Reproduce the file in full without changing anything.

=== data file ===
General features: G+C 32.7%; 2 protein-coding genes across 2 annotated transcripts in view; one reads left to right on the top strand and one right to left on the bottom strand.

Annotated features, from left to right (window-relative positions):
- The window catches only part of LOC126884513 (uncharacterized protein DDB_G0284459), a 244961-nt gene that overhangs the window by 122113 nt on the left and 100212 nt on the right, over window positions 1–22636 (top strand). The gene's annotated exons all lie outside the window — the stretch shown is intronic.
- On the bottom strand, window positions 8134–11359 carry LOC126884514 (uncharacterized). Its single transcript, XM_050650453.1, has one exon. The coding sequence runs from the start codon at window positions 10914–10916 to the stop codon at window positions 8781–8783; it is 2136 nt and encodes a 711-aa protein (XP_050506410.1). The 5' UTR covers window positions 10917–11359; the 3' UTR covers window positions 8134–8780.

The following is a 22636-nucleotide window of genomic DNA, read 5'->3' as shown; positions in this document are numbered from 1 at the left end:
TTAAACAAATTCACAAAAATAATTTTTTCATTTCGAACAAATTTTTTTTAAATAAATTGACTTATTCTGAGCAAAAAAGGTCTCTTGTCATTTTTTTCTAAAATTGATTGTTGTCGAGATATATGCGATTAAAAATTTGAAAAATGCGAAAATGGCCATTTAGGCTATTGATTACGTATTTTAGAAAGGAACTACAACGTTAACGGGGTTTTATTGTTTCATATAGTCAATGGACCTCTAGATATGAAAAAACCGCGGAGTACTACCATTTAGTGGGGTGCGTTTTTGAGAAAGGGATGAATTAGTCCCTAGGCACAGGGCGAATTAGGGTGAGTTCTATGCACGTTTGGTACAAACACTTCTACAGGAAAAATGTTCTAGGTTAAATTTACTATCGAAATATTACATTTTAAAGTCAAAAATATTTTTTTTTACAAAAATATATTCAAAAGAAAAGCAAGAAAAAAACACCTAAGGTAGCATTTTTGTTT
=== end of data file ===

General features: G+C 32.7%; 2 protein-coding genes across 2 annotated transcripts in view; one reads left to right on the top strand and one right to left on the bottom strand.

Annotated features, from left to right (window-relative positions):
- The window catches only part of LOC126884513 (uncharacterized protein DDB_G0284459), a 244961-nt gene that overhangs the window by 122113 nt on the left and 100212 nt on the right, over window positions 1–22636 (top strand). The gene's annotated exons all lie outside the window — the stretch shown is intronic.
- On the bottom strand, window positions 8134–11359 carry LOC126884514 (uncharacterized). Its single transcript, XM_050650453.1, has one exon. The coding sequence runs from the start codon at window positions 10914–10916 to the stop codon at window positions 8781–8783; it is 2136 nt and encodes a 711-aa protein (XP_050506410.1). The 5' UTR covers window positions 10917–11359; the 3' UTR covers window positions 8134–8780.

The following is a 22636-nucleotide window of genomic DNA, read 5'->3' as shown; positions in this document are numbered from 1 at the left end:
TTAAACAAATTCACAAAAATAATTTTTTCATTTCGAACAAATTTTTTTTAAATAAATTGACTTATTCTGAGCAAAAAAGGTCTCTTGTCATTTTTTTCTAAAATTGATTGTTGTCGAGATATATGCGATTAAAAATTTGAAAAATGCGAAAATGGCCATTTAGGCTATTGATTACGTATTTTAGAAAGGAACTACAACGTTAACGGGGTTTTATTGTTTCATATAGTCAATGGACCTCTAGATATGAAAAAACCGCGGAGTACTACCATTTAGTGGGGTGCGTTTTTGAGAAAGGGATGAATTAGTCCCTAGGCACAGGGCGAATTAGGGTGAGTTCTATGCACGTTTGGTACAAACACTTCTACAGGAAAAATGTTCTAGGTTAAATTTACTATCGAAATATTACATTTTAAAGTCAAAAATATTTTTTTTTACAAAAATATATTCAAAAGAAAAGCAAGAAAAAAACACCTAAGGTAGCATTTTTGTTT